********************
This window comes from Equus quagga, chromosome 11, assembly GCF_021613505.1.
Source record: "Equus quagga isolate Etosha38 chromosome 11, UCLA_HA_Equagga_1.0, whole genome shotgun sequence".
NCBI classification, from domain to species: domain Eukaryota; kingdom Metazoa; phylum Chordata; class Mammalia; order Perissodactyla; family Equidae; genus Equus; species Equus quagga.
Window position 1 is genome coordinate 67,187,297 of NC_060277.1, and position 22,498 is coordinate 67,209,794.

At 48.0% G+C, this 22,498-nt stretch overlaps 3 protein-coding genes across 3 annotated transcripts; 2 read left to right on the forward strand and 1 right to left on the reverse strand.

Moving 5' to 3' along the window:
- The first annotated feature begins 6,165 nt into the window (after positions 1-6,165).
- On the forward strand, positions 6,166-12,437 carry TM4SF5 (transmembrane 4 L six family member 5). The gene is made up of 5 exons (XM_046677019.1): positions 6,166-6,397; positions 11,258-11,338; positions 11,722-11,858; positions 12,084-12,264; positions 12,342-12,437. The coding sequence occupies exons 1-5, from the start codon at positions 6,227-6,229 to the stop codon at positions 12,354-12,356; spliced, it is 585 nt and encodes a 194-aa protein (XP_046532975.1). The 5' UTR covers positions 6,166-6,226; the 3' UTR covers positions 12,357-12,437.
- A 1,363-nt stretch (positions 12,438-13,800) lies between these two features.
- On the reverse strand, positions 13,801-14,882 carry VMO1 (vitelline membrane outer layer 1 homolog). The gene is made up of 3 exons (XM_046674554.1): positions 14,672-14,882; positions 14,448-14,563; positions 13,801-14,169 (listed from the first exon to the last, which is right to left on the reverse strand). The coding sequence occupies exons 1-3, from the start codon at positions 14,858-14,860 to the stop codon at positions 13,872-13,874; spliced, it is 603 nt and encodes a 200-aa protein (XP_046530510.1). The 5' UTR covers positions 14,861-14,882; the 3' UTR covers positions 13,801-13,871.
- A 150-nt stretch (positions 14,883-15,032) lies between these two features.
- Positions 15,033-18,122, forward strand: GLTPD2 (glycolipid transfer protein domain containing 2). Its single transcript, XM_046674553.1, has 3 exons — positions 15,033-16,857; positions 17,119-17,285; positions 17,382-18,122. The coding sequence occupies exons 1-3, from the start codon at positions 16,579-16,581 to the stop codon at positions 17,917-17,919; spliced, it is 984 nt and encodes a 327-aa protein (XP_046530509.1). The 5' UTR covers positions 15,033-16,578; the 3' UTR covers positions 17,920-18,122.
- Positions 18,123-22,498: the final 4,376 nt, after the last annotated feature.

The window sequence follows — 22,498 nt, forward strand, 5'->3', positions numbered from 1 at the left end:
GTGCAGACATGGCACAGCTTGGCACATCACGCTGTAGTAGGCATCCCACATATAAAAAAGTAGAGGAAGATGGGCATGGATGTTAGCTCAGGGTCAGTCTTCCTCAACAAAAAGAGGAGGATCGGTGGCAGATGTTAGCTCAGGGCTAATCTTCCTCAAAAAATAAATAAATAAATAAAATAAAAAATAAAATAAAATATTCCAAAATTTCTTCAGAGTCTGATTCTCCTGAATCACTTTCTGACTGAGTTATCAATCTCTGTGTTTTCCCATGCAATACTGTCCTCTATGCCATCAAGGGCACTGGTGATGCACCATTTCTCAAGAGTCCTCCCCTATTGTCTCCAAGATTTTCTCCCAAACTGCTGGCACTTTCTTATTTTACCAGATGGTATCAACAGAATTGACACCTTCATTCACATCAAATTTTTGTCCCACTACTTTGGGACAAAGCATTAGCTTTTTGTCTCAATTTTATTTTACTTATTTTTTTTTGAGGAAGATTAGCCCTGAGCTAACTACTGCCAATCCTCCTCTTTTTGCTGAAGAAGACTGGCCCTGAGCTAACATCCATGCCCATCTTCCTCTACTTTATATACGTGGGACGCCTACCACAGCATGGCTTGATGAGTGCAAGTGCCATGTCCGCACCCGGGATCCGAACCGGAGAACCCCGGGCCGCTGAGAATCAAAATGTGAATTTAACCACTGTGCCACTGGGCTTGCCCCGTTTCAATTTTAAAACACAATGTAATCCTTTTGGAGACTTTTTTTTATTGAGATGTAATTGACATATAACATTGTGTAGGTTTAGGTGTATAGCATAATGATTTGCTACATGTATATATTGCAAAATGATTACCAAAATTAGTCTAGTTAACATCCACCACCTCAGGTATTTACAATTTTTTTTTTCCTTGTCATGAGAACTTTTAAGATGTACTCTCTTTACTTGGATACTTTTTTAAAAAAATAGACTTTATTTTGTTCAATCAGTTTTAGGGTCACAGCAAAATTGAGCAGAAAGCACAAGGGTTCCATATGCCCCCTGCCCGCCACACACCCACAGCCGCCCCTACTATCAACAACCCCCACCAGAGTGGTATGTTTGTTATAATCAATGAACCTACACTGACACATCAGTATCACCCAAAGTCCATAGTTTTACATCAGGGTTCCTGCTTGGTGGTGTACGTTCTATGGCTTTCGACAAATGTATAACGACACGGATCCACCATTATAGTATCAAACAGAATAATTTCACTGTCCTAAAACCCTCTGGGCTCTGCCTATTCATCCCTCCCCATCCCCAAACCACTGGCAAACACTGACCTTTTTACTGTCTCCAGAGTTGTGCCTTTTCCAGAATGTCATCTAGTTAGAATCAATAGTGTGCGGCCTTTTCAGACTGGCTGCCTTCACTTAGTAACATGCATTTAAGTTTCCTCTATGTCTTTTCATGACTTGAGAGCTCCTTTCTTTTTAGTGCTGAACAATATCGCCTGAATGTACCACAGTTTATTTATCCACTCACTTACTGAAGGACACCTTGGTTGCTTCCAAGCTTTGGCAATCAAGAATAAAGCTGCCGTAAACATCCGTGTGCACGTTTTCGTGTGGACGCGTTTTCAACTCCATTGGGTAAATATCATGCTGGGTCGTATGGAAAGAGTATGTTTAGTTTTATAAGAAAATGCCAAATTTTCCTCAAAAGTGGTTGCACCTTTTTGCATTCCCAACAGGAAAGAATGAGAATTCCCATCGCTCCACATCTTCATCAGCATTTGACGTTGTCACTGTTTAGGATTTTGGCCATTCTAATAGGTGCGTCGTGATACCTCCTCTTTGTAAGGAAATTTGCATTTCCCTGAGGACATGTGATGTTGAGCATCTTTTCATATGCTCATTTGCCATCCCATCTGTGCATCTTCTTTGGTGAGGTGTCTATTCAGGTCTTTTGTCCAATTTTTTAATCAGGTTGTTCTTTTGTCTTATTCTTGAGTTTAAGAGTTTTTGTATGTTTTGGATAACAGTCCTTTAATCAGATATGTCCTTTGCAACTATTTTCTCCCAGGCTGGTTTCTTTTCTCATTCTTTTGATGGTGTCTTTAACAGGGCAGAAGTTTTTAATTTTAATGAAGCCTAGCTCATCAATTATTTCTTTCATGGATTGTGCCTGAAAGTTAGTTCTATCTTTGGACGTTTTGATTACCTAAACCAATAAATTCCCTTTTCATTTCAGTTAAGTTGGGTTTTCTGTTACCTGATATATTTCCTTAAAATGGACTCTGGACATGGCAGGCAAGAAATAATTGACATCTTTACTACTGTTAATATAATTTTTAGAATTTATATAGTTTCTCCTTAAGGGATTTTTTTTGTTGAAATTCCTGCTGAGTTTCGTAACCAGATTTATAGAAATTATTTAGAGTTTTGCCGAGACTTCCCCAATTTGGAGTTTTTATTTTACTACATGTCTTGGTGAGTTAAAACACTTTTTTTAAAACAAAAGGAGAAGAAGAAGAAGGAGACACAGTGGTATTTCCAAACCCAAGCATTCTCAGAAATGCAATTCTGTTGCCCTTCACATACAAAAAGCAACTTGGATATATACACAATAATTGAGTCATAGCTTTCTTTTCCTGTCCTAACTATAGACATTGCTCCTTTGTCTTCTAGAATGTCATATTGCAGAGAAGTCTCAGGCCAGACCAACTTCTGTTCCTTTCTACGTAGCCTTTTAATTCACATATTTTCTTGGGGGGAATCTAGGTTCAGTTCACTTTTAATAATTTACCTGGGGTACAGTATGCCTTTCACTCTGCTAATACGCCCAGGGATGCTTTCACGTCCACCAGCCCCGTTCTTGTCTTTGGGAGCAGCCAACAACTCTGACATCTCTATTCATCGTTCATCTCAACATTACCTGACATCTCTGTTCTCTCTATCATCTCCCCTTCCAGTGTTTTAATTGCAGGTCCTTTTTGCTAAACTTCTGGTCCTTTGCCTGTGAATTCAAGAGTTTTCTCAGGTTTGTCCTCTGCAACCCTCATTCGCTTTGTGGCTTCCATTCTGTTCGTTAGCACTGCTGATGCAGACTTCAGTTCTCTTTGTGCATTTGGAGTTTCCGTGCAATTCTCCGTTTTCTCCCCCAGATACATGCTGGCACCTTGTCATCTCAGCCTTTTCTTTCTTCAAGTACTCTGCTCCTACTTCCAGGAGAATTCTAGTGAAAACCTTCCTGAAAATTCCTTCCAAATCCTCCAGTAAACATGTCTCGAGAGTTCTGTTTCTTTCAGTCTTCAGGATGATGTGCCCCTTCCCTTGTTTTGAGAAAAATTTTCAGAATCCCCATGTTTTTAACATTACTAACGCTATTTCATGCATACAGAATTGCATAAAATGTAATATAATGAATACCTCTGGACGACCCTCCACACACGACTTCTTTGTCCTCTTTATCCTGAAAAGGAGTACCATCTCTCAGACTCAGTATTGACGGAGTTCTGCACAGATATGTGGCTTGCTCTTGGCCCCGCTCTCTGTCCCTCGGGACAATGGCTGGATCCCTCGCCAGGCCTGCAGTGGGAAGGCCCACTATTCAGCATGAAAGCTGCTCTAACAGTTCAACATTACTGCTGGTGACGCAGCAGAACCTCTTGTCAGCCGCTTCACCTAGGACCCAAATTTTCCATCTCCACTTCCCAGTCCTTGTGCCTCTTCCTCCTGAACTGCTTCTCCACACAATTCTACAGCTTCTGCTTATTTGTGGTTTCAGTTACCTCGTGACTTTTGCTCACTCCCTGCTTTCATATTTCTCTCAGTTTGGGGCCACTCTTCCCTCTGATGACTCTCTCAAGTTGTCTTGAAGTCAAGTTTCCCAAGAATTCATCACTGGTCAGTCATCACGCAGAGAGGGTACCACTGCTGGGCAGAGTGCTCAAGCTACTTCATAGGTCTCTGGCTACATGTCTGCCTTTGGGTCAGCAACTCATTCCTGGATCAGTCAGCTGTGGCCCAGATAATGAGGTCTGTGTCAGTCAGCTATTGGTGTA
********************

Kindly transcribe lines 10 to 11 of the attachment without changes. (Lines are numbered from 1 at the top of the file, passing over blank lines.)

- On the reverse strand, positions 13,801-14,882 carry VMO1 (vitelline membrane outer layer 1 homolog). The gene is made up of 3 exons (XM_046674554.1): positions 14,672-14,882; positions 14,448-14,563; positions 13,801-14,169 (listed from the first exon to the last, which is right to left on the reverse strand). The coding sequence occupies exons 1-3, from the start codon at positions 14,858-14,860 to the stop codon at positions 13,872-13,874; spliced, it is 603 nt and encodes a 200-aa protein (XP_046530510.1). The 5' UTR covers positions 14,861-14,882; the 3' UTR covers positions 13,801-13,871.
- A 150-nt stretch (positions 14,883-15,032) lies between these two features.